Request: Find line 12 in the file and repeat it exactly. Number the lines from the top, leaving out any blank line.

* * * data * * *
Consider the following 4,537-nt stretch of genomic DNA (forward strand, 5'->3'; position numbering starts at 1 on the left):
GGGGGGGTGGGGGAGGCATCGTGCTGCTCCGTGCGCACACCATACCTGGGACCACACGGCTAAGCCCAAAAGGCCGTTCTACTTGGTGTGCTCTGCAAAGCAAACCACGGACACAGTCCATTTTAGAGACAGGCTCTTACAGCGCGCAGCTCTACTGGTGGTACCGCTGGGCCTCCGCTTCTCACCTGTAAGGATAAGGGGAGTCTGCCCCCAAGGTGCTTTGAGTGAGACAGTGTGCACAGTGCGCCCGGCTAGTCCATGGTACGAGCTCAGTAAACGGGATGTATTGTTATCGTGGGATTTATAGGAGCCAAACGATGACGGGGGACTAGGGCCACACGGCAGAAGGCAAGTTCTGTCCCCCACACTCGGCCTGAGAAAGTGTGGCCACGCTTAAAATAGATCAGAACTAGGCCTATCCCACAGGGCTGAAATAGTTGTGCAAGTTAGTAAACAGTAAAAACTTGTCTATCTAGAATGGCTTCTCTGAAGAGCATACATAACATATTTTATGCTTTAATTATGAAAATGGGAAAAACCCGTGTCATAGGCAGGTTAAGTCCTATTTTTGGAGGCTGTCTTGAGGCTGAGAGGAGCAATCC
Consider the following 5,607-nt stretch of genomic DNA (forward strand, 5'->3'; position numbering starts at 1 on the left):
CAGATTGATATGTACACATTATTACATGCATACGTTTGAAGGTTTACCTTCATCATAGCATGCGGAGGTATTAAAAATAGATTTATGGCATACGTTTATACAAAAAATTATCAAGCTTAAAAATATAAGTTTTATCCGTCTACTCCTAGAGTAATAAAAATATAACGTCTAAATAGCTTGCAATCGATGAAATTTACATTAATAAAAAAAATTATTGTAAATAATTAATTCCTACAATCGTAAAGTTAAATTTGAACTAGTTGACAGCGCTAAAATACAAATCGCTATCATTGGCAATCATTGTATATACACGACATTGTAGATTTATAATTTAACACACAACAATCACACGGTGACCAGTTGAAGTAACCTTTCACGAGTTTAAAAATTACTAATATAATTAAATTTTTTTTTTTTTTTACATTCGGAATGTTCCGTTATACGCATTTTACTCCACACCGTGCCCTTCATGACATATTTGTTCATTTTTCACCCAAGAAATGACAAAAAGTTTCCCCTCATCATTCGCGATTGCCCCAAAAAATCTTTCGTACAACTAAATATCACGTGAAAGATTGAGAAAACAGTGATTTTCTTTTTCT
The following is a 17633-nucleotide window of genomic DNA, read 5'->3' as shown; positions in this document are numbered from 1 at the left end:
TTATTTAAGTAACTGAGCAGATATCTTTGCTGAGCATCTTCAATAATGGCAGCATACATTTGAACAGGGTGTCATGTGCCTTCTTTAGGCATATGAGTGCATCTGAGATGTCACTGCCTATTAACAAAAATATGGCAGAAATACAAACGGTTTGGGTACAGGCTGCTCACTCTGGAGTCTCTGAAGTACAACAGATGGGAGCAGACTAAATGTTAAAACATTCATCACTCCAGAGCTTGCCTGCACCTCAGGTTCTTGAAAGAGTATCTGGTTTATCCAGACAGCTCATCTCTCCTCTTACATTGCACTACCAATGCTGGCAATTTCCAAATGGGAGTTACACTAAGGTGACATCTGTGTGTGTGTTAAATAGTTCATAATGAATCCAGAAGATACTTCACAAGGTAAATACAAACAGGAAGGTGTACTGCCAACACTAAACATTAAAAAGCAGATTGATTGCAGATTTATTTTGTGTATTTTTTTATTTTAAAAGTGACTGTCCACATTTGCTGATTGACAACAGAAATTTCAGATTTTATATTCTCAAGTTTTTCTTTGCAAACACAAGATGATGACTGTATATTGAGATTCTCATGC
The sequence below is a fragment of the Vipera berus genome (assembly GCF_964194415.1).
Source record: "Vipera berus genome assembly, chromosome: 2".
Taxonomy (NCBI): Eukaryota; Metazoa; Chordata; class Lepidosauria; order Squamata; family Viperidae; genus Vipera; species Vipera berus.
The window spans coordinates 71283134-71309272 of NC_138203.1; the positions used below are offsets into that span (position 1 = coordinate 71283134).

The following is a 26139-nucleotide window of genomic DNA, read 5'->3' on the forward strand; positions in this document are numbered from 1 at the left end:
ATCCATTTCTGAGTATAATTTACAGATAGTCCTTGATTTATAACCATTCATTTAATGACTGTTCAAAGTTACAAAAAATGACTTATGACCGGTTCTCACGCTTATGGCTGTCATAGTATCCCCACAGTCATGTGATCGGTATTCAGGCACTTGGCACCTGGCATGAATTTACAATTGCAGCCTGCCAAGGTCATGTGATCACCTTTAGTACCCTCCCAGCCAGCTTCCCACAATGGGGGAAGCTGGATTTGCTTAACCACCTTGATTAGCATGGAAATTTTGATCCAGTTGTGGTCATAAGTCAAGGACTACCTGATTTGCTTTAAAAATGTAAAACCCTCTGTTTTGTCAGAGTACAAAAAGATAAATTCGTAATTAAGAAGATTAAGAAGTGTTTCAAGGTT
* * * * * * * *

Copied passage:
ATCCATTTCTGAGTATAATTTACAGATAGTCCTTGATTTATAACCATTCATTTAATGACTGTTCAAAGTTACAAAAAATGACTTATGACCGGTTCTCACGCTTATGGCTGTCATAGTATCCCCACAGTCATGTGATCGGTATTCAGGCACTTGGCACCTGGCATGAATTTACAATTGCAGCCTGCCAAGGTCATGTGATCACCTTTAGTACCCTCCCAGCCAGCTTCCCACAATGGGGGAAGCTGGATTTGCTTAACCACCTTGATTAGCATGGAAATTTTGATCCAGTTGTGGTCATAAGTCAAGGACTACCTGATTTGCTTTAAAAATGTAAAACCCTCTGTTTTGTCAGAGTACAAAAAGATAAATTCGTAATTAAGAAGATTAAGAAGTGTTTCAAGGTT